Online gaming’s popularity was steadily rising before Covid-19 and during lockdown it skyrocketed, experts say. The esports industry was valued at $159.3 billion in 2020, and is forecasted to reach $200 billion by 2023, according to esports market research group NewZoo. The 2024 Summer Olympics to be held in Paris will even feature esports as demonstration sports.

The WCCUSD school board on Dec. 16 unanimously approved a $71,700 contract using federal CARES Act money with the California League of Esports — a partnership launched in September between education professional development provider California League of Schools and technology education provider Mastery Coding. The idea is to bring esports to the district’s 14 middle schools and high schools. Duffy said teachers are training now to become coaches so that students can participate during the spring sports season and continue through the summer and into next year.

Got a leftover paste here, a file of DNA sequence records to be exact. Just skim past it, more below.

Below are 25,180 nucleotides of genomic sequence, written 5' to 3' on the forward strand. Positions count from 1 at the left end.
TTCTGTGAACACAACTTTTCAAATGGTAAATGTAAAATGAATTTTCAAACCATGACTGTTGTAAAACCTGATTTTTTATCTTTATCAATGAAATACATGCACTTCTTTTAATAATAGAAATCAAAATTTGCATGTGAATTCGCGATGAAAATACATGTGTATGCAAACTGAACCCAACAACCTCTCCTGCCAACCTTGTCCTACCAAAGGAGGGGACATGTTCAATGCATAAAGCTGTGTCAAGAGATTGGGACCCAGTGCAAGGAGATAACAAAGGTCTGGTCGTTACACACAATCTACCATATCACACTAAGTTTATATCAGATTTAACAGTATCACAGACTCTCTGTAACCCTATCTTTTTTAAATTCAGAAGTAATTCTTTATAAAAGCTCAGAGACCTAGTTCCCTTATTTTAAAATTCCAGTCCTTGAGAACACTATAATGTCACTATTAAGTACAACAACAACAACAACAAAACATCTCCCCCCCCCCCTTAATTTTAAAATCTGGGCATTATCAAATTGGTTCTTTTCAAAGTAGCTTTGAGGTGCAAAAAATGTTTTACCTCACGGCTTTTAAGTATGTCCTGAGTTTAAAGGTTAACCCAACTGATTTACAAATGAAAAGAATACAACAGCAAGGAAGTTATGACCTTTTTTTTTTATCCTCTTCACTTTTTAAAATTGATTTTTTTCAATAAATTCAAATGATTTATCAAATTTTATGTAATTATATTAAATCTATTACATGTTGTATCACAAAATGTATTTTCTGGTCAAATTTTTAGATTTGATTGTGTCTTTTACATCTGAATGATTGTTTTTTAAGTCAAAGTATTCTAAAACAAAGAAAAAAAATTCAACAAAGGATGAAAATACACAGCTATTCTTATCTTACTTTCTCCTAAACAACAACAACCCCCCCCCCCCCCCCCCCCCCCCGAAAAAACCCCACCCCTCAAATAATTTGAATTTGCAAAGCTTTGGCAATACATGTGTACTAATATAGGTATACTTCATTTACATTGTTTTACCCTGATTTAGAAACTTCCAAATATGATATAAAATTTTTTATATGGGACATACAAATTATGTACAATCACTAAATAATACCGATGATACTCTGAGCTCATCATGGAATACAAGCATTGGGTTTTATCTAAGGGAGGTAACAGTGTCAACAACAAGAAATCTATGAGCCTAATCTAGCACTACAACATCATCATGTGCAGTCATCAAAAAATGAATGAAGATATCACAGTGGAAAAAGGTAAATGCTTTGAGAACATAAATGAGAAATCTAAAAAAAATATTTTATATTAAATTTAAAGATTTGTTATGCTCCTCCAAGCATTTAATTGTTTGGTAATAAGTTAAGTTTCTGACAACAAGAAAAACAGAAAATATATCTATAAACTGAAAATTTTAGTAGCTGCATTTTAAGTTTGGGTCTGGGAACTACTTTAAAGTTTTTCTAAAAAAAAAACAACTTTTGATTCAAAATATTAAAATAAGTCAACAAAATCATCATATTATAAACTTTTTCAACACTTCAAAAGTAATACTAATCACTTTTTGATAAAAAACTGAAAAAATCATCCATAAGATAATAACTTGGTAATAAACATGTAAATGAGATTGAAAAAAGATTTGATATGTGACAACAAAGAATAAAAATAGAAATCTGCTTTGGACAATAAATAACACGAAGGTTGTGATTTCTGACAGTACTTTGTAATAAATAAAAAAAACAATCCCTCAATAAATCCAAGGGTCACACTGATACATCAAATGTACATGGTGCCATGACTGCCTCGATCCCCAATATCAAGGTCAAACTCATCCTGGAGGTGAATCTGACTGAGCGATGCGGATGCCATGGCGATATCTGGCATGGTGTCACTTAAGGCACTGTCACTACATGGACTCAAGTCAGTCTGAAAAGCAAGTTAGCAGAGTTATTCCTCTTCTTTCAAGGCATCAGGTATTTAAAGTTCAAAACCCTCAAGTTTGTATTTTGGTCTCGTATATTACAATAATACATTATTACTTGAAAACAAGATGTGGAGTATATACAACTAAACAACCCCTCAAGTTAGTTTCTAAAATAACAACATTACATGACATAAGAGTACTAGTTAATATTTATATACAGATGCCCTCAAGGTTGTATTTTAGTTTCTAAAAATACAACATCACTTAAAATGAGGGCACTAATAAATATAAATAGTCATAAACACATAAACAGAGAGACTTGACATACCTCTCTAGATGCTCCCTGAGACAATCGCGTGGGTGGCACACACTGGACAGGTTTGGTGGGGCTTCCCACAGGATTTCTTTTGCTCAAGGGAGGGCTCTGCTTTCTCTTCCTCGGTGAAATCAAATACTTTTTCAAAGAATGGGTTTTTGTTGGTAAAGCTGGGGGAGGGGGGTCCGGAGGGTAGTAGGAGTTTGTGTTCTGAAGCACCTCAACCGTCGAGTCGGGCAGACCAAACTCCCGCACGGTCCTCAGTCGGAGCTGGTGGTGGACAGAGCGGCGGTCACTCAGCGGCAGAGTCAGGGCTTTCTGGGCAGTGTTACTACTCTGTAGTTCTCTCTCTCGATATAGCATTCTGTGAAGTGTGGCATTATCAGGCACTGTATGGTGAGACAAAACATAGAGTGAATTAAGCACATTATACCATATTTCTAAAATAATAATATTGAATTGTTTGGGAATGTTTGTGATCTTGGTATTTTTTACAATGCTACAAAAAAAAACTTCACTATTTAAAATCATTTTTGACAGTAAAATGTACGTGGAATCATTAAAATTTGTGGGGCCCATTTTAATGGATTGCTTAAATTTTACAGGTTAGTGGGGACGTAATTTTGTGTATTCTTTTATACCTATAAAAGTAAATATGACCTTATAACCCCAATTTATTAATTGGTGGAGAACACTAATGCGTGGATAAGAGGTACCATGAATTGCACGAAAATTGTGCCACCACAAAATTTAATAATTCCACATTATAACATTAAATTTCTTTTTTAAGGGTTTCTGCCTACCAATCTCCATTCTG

Among the games that West Contra Costa Unified can choose for its esports program through the California League of Esports are Overwatch and Fortnite — popular team-based shooting and survival games — sports games FIFA and Madden NFL, and the classic 90s fighting game Super Smash Bros.

Duffy said his hope is that the district can bring this curriculum into the classroom, and eventually offer not just an after-school program but coding-based classes centered around video game design. Offering those types of classes could lead more students toward well-paid careers in the tech industry, he said, especially given the district’s proximity to Silicon Valley.